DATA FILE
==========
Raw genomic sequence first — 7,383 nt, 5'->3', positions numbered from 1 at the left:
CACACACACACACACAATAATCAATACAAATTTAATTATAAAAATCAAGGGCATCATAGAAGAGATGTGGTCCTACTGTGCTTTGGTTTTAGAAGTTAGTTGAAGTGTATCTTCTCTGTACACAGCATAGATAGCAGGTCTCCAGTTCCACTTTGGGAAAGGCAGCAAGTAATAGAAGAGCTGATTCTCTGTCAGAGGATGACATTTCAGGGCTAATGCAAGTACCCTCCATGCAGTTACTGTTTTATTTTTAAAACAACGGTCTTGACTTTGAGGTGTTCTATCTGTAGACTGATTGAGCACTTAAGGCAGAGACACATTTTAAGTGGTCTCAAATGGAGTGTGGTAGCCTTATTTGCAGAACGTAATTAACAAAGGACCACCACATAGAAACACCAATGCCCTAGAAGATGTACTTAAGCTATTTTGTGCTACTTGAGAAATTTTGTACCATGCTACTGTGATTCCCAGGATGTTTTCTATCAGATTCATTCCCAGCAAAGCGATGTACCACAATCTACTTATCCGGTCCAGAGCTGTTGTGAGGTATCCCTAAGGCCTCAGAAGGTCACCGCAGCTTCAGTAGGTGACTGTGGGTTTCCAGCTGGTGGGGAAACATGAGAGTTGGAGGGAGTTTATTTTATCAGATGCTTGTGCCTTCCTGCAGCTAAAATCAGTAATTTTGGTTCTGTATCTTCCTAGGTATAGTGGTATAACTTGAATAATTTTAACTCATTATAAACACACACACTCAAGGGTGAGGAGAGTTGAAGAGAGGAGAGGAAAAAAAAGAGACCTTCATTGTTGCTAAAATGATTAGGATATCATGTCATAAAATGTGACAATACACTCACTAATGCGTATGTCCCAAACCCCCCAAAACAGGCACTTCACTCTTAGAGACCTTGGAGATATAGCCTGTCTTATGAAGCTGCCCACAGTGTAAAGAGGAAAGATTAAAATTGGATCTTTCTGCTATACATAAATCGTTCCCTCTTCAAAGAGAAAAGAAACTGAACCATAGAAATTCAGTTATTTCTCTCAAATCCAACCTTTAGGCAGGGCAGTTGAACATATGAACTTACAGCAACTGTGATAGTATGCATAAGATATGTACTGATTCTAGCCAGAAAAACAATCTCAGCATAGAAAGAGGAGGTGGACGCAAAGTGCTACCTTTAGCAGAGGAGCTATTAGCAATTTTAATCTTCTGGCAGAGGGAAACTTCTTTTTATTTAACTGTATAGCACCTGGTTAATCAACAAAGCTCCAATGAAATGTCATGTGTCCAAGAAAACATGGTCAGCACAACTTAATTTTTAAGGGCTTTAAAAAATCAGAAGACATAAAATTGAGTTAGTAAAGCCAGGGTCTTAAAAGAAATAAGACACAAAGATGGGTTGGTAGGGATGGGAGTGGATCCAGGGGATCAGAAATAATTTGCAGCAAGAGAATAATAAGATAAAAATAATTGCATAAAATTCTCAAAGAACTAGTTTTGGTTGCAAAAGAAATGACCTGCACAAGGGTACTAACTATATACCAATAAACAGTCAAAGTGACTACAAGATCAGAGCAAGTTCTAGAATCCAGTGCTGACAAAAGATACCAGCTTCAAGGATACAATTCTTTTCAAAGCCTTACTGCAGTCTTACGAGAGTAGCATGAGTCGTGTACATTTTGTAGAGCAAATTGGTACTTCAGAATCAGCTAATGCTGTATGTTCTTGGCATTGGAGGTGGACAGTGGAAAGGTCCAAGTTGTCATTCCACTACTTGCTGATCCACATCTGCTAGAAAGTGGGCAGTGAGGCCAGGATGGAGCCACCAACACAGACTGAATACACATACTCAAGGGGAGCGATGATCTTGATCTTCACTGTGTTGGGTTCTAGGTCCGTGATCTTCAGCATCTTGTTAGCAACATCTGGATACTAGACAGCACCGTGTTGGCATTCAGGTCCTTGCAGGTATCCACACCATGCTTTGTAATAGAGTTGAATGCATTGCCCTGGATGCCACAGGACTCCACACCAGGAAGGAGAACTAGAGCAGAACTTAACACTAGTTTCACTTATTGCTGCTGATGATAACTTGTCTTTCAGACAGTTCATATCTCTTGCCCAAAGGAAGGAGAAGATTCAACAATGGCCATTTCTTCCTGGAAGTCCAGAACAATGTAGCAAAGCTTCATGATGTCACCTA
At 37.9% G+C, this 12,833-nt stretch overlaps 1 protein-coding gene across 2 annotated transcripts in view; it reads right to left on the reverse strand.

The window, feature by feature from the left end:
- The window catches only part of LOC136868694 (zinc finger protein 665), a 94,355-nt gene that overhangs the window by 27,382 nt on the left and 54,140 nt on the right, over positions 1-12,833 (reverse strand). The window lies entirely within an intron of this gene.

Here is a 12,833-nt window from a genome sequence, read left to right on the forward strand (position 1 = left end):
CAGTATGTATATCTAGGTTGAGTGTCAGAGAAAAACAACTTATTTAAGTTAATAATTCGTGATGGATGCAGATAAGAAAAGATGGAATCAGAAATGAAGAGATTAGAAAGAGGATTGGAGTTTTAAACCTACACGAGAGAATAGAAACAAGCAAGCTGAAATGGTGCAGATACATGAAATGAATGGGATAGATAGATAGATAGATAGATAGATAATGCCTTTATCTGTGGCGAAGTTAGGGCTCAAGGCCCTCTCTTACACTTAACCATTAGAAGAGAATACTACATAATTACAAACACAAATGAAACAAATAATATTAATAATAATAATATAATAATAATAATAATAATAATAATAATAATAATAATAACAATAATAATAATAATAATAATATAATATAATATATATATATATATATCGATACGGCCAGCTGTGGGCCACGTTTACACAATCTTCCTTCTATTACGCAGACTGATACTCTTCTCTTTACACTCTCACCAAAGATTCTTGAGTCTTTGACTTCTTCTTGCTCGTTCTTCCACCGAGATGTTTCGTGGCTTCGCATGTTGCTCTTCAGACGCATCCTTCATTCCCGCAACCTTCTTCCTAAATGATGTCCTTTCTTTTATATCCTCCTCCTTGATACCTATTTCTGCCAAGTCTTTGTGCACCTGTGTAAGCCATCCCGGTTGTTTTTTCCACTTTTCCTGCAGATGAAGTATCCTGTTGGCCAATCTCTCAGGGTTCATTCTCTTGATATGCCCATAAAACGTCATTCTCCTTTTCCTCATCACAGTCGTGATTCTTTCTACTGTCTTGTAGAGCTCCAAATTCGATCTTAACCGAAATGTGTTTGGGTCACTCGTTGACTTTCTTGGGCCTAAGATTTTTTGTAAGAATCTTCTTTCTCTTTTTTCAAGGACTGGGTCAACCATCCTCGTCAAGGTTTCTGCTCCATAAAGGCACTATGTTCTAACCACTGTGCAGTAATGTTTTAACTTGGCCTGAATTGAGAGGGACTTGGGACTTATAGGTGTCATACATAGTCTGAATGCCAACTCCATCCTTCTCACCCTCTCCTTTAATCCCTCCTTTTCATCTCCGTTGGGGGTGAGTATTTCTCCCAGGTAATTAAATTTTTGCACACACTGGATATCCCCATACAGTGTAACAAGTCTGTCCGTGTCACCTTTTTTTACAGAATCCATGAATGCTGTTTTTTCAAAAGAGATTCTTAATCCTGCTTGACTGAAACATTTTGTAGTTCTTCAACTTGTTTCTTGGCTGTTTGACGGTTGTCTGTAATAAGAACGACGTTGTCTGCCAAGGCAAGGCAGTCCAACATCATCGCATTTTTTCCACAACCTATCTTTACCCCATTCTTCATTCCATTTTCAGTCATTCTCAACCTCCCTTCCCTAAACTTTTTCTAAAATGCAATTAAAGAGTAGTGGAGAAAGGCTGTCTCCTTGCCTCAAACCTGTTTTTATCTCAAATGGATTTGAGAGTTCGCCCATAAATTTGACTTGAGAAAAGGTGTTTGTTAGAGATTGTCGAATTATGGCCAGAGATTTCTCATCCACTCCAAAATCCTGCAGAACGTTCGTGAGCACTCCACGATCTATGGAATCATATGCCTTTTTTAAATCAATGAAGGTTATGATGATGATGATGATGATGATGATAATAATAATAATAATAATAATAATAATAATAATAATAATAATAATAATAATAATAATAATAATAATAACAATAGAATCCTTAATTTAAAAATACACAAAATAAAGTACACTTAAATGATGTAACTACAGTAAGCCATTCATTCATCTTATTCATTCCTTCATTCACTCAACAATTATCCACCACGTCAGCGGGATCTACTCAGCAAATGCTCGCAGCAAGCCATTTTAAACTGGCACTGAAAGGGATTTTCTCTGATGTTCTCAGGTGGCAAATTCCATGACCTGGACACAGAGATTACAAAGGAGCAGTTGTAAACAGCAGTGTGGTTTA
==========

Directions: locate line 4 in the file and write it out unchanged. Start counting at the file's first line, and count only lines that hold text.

The window, feature by feature from the left end: